The Ministry of Ungentlemanly Warfare

I like it when a new action movie that’s not attached to an established series comes out. I like new originals, and I like fun action movies. When the “The Ministry of Ungentlemanly Warfare” trailer dropped, I knew I had to see it. Henry Cavill is great, and my man crush on Alan Ritchson demanded it. I like seeing Nazis take hits, and I don’t mind a good laugh and an action movie that doesn’t take itself super seriously.

The Ministry of Ungentlemanly Warfare is based loosely on actual events. The film follows a mission known as Operation Postmaster (which wasn’t declassified until 2016), and while the mission is heavily dramatized, the story is somewhat accurate. Specific details are true. For example, the British Government did not approve of the raid and declared it a violation of Spanish neutrality. Major Gus March-Phillips indeed set sail to Africa with five men on a fishing vessel, and they indeed succeeded.

crew on ship
This crew of madmen takes on the Nazis.

The fictionalized account gets its gusto in everything in between. To avoid too many spoilers, let’s give you the bottom line up front: It’s a fun action flick with great pacing and a charming cast. It’s predictable, and while not revolutionary, it’s a great way to spend a Saturday afternoon.

Two Hours of Fun

The film is likely one of those action movies that will get forgotten over time and have a cult following. It’s not John Wick with over-the-top stunts and doesn’t have the memorable fight scenes of movies like “The Raid.” The dialog is fine, fun, and light, but you won’t confuse it for “Heat.” The movie’s main problem is that it doesn’t seem ambitious. It doesn’t attempt to be different; it’s just a competent, well-made film.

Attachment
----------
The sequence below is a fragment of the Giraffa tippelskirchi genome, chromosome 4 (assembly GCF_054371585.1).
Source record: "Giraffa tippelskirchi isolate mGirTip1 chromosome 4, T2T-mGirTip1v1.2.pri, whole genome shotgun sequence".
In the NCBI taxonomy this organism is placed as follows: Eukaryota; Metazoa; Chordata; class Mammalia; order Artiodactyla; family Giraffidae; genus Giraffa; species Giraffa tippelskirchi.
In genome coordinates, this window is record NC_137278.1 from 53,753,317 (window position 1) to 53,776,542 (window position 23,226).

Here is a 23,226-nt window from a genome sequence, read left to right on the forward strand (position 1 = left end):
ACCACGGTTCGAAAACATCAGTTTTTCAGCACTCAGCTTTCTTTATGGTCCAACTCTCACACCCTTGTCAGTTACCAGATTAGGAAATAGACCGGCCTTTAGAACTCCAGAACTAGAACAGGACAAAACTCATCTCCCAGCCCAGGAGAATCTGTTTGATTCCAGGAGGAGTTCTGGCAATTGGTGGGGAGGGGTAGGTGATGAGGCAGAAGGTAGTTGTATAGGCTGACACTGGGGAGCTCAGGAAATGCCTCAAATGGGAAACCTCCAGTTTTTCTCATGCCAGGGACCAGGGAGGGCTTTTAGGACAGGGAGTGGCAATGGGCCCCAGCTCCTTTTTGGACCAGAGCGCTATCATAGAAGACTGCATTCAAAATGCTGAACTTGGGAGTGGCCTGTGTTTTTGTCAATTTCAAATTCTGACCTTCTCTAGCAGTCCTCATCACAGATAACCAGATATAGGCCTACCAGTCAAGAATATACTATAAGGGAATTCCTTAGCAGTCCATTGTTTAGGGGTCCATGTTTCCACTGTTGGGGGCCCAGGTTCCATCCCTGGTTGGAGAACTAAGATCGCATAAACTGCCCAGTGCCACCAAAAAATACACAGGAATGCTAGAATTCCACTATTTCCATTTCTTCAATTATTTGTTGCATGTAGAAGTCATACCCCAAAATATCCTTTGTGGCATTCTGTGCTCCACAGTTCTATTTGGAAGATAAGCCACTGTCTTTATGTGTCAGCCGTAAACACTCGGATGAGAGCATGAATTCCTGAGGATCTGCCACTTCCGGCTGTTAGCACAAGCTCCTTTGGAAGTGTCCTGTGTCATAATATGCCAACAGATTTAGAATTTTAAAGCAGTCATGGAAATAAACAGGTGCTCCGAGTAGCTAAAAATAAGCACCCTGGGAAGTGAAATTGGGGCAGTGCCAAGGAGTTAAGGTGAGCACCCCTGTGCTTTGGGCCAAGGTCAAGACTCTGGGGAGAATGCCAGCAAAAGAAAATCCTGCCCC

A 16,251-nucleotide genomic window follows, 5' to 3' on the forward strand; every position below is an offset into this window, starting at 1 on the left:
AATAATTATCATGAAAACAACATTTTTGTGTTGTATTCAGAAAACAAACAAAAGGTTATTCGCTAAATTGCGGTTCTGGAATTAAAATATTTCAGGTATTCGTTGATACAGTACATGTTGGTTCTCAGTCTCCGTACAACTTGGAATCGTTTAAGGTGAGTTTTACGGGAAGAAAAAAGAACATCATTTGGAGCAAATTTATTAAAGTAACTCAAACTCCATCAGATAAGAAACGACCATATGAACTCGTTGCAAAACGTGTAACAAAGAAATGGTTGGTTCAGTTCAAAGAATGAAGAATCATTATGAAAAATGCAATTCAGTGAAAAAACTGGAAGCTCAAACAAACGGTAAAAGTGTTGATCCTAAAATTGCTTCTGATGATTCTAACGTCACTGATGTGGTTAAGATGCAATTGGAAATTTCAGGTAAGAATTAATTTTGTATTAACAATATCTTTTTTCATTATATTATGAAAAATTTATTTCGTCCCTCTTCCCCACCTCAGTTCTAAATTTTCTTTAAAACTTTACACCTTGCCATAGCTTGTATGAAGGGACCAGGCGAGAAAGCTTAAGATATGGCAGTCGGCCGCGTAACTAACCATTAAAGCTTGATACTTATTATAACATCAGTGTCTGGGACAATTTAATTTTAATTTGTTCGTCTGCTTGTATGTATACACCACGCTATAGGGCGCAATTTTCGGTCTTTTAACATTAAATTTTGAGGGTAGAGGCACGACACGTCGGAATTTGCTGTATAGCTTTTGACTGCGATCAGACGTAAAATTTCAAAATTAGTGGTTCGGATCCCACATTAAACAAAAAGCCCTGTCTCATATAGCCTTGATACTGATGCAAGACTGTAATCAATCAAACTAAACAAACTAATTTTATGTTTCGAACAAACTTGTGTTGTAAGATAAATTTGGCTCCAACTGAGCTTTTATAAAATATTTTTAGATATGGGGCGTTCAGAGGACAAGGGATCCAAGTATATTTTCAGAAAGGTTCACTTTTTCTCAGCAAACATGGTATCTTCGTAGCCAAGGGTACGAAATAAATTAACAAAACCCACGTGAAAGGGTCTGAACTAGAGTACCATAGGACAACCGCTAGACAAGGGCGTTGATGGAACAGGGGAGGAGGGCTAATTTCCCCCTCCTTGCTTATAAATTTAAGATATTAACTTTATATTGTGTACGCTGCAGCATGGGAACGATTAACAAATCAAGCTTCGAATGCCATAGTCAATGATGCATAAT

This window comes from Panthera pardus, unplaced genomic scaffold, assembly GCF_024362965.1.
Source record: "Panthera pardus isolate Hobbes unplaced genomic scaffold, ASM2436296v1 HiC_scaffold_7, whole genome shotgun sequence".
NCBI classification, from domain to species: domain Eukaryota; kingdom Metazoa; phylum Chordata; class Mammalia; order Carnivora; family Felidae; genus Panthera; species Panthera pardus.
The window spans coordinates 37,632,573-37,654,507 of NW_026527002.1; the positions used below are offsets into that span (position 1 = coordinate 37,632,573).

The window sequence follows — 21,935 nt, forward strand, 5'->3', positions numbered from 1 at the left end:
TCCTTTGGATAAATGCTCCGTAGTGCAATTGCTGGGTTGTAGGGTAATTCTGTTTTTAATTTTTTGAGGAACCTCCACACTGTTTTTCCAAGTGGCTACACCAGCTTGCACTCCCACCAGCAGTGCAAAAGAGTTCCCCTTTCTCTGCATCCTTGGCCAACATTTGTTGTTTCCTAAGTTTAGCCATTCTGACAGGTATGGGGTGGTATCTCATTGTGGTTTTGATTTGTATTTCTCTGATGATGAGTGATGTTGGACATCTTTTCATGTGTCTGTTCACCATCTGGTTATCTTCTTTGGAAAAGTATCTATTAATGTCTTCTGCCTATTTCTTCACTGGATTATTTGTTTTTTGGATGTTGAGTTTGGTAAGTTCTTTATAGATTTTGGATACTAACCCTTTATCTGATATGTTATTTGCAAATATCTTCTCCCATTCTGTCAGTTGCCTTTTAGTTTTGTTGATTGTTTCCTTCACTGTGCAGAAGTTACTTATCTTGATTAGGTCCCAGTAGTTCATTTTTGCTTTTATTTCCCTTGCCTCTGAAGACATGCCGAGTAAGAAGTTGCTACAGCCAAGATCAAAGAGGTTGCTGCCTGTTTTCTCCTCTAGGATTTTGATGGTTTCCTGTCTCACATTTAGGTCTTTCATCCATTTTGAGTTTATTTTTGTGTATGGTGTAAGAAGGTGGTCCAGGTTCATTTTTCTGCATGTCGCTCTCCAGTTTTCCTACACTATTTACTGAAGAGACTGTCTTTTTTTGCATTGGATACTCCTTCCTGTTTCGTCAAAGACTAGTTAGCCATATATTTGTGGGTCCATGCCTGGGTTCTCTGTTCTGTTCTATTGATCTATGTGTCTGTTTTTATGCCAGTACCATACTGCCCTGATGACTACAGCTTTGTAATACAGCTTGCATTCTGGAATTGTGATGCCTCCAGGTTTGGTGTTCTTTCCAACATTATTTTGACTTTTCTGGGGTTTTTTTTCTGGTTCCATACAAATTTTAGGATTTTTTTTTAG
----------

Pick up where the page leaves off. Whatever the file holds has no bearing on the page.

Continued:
The film has the classic A Plot and B Plot. One plot follows our intrepid team of men led by Henry Cavill’s Gus March-Phillips. They are a mix of soldiers and criminals who really hate Nazis. The B Plot follows SOE agents Mr. Heron and Marjorie Stewart as they act as the infiltrators to allow the five-man wrecking crew to wreck.

henry cavill on boat
Henry Cavill plays Gus March-Phillips, a real commando in WW2.

The A Plot is always entertaining, but at times, the B Plot feels like a slog. Luckily, they fly between the two. The B plot feels almost passionless, and it’s hardly any fun compared to the A Plot. Watching Cavill laugh manically at a Nazi joke before mowing him down with a Sten gun juxtaposes with scenes meant to generate tension but fall flat with the SOE Agents.

Small little bits are memorable. For example, Ian Fleming is fictionalized as a handler of the men, which was what the real Fleming did. Gus March-Phillips is likely the man Fleming based James Bond on.

Further, the bad guys aren’t always Nazis but British bureaucrats seeking to appease Hitler. One of the few interesting takes in the film is the Brit’s attempt to stop the raid.

ritchson with bow
A bow was actually used by the commando Ritchson plays.

The movie does lack a memorable villain. Til Schweiger plays the main Nazi bad guy, but he falls flat. The movie gives him barely anything to do. He’s a bad guy, and that’s it. Nothing else is known, and he’s never a force to be reckoned with.

Five Dudes Having Fun

I realize I sound really critical of the film, but I truly enjoyed it and saw that it could have been a lot more. I will say that Guy Ritchie keeps the movie at a decent pace. The team of dudes completing the mission seem to have great chemistry. They joke and laugh and kill like old friends.